Building Trust in a Digital Society

Natalie Mendes, real person and Head of Marketing APAC, IDVerse

Digital Identity NZ , in partnership with NZ Tech Alliance, hosted the Digital Trust Hui event on August 1st, 2023, bringing together 150+ government, retail, and FSI identity management and security professionals across Aotearoa. 

I was fortunate enough to hear some insightful sessions and meet delegates on the quest to make self-sovereign identity secure and trustworthy for a democratic society. Here are the top three key takeaways in all industries, who collect data, should take into consideration: 

1. Self-sovereign identity education

Self-sovereign identity (SSI) is an innovative approach to digital identity that empowers individuals to control their personal information securely and privately. In our modern interconnected world, where data breaches and identity theft are prevalent, educating the community about SSI is crucial. The first step in this process is to raise awareness about the concept of SSI and its potential benefits. International keynote speaker Victor Dominello proclaimed that, “Education is needed for the community to protect their identity, and they need to come on the journey”.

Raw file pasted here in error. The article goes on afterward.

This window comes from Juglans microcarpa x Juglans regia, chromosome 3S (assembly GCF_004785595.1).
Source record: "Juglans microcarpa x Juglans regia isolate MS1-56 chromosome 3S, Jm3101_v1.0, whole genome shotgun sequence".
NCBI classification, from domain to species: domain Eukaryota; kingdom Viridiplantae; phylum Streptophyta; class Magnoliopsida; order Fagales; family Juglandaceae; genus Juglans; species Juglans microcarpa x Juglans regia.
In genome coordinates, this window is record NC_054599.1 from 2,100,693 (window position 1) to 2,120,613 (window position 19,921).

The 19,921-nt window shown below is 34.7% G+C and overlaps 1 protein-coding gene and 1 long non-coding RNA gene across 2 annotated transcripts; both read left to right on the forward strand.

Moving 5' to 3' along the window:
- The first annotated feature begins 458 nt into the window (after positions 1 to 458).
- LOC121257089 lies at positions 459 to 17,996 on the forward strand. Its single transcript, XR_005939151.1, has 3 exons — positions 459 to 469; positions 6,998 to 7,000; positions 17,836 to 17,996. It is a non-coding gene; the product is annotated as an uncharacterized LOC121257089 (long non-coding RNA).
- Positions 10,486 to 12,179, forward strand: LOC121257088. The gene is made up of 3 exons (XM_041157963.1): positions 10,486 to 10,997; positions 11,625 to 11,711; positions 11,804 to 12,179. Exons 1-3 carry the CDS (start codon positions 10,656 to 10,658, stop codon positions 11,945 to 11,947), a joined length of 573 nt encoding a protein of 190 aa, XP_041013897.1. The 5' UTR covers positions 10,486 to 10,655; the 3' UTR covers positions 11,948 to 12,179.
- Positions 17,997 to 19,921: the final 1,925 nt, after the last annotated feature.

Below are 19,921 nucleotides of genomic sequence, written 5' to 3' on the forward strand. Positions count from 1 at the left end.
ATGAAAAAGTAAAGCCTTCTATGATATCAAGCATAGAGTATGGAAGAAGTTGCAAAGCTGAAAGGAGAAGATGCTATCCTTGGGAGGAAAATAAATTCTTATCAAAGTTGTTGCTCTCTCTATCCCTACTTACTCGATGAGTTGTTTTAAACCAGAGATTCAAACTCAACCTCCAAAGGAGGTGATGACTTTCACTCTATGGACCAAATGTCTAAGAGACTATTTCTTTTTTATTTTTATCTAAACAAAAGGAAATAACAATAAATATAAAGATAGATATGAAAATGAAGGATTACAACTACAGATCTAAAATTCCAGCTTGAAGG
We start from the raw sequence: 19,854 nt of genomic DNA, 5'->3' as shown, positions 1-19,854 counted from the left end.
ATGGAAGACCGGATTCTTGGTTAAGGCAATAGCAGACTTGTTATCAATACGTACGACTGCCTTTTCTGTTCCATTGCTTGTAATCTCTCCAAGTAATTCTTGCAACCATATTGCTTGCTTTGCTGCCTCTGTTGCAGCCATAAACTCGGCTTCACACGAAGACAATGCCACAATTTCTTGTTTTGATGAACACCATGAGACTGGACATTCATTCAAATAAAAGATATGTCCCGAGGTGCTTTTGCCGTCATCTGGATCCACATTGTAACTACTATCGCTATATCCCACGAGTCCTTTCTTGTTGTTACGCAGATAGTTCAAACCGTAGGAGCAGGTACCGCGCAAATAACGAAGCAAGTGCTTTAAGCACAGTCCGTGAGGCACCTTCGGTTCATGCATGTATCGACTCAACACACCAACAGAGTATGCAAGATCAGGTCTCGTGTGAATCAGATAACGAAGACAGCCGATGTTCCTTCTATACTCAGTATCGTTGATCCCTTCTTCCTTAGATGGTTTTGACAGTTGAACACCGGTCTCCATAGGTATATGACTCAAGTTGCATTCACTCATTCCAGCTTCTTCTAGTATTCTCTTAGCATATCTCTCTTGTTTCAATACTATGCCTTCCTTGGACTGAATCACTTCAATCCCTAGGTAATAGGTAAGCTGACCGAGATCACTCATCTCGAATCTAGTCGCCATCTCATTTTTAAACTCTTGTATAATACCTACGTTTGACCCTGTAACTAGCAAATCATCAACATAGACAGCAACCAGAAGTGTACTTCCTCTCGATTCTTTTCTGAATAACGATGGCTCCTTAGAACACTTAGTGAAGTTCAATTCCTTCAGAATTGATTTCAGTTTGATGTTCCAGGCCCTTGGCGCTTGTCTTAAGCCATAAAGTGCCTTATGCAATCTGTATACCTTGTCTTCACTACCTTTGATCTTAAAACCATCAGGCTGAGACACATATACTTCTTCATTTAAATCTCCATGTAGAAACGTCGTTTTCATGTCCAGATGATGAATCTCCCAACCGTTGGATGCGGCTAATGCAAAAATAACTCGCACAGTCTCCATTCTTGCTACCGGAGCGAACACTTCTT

Empowering citizens ensures that individuals can selectively share specific information with different service providers without compromising their overall identity. Such control over personal data reduces the risk of identity theft and misuse of sensitive information, enhancing online safety for all.

Providing all generations from “cradle to grave” with knowledge about their digital identity rights and SSI principles can have a long-lasting impact on their online behaviors and practices.  And this, in return, can help build trust and ensure the opposite perception of the “big brother” syndrome.

2. Rolling out the “red carpet”

In this remote-first era, companies worldwide are transitioning their services to digital platforms to enhance efficiency, accessibility, and convenience for citizens. This digital transformation, however, comes with its challenges, particularly for those who might not be technologically savvy or lack access to the required infrastructure. To make this transition successful, it’s essential to roll out the “red carpet” for digital services, especially when it comes to identity verification to access services like working with children, police checks, and social services in the public sector.